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Diamonds not a supermodel's best friend
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Diamonds not a supermodel's best friend

Who would have thought that the gift of diamonds could result in so much trouble for the recipient?With the "blood diamond" trial against the former Liberian President Charles Taylor continuing,…

Who would have thought that the gift of diamonds could result in so much trouble for the recipient?

With the "blood diamond" trial against the former Liberian President Charles Taylor continuing, Folklaw thought it would be an opportune time to review some of Naomi Campbell's best work in the dock, a place she is almost as familiar with as the catwalk.

Campbell's first brush with the law occurred in 2000, when she was convicted in Toronto of an assault on her then assistant, after she allegedly attacked her with a telephone. She subsequently agreed to attend anger management classes, but in 2005 she allegedly slapped a new assistant and beat her with a Blackberry, giving new meaning to the term "sent from my Blackberry".

This came just after Campbell was awarded damages by the House of Lords after being snapped by an English tabloid attending a Narcotics Anonymous Clinic.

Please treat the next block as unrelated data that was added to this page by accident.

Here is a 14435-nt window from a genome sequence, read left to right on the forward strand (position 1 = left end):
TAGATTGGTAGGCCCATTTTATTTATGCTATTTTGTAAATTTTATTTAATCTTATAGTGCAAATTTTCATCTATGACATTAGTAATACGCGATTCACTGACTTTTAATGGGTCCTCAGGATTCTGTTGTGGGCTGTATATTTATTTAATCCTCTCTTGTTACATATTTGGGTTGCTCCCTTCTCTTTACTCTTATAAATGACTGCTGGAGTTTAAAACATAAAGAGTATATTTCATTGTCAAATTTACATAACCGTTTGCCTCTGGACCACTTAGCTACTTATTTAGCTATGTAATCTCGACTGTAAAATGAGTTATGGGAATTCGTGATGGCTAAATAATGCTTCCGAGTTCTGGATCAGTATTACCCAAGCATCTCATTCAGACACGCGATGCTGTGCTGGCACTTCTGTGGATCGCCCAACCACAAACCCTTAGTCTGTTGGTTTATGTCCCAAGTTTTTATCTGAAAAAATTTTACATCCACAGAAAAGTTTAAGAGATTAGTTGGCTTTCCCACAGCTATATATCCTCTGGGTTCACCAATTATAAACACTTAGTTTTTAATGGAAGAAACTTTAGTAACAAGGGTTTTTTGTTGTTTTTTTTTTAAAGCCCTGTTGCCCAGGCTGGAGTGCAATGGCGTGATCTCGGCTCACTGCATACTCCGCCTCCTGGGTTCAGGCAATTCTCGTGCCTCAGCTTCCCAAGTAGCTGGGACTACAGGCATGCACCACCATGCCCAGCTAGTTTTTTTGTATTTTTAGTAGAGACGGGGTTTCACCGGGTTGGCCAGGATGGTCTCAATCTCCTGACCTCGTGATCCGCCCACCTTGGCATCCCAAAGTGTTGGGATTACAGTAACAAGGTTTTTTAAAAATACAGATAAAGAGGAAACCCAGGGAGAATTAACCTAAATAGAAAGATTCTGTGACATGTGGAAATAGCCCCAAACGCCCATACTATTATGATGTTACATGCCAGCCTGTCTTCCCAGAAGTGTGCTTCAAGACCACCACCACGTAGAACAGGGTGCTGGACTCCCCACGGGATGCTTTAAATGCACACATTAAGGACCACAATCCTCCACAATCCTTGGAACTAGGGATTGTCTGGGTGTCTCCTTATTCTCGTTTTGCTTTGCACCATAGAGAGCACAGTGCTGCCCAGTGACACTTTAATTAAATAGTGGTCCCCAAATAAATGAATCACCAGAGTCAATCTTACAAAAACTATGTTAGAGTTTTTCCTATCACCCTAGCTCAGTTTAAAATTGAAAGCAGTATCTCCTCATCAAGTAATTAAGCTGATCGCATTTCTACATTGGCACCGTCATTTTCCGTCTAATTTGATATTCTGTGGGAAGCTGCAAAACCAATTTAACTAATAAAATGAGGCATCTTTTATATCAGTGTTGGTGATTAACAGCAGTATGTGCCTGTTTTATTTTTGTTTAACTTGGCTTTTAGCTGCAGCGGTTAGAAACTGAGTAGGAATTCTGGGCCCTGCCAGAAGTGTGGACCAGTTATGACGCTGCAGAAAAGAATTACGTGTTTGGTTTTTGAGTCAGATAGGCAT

In 2006 she was arrested for assaulting her housekeeper in New York with a jewel encrusted mobile phone and was charged with second degree assault. She was sentenced to five days community service and a refresher on anger management, but a few months before standing trial, was arrested in London on suspicion of assault and released on bail.

By this stage of the game, it was reported that if anyone saw Campbell with a phone in her hand and that steely look in her eye, they would run for the hills.

That was certainly the case for the Boston based firm Sullivan & Worcester. Despite being a cash cow for the firm, she was giving them more work than they could handle, and they dropped her from its books in 2006.

Once more, the anger management classes didn't take, and in 2008 she was arrested at London's Heathrow Airport on suspicion of assaulting a police officer after her bags had been lost.

In March this year, her limo driver filed a report that Campbell had slapped and punched him (there was no phone to be seen), but he chose not to pursue criminal charges.

Despite such an intimate working knowledge of the law and the inside of a court room, Campbell was strangely reluctant to testify before the war crimes trial against Charles Taylor.

At the very least, it was an opportunity to gain more bling, surely?

Campbell said she never knew who gave her the diamonds after a dinner in South Africa in 1997, and hey, they were dirty anyway, unfit for use as an ornament on a phone.

Unfortunately, Woody Allen's ex squeeze and her publicist at the time gave testimony that contradicted Campbell's version of events.

Folklaw eagerly awaits the outcome of the continuing trial.

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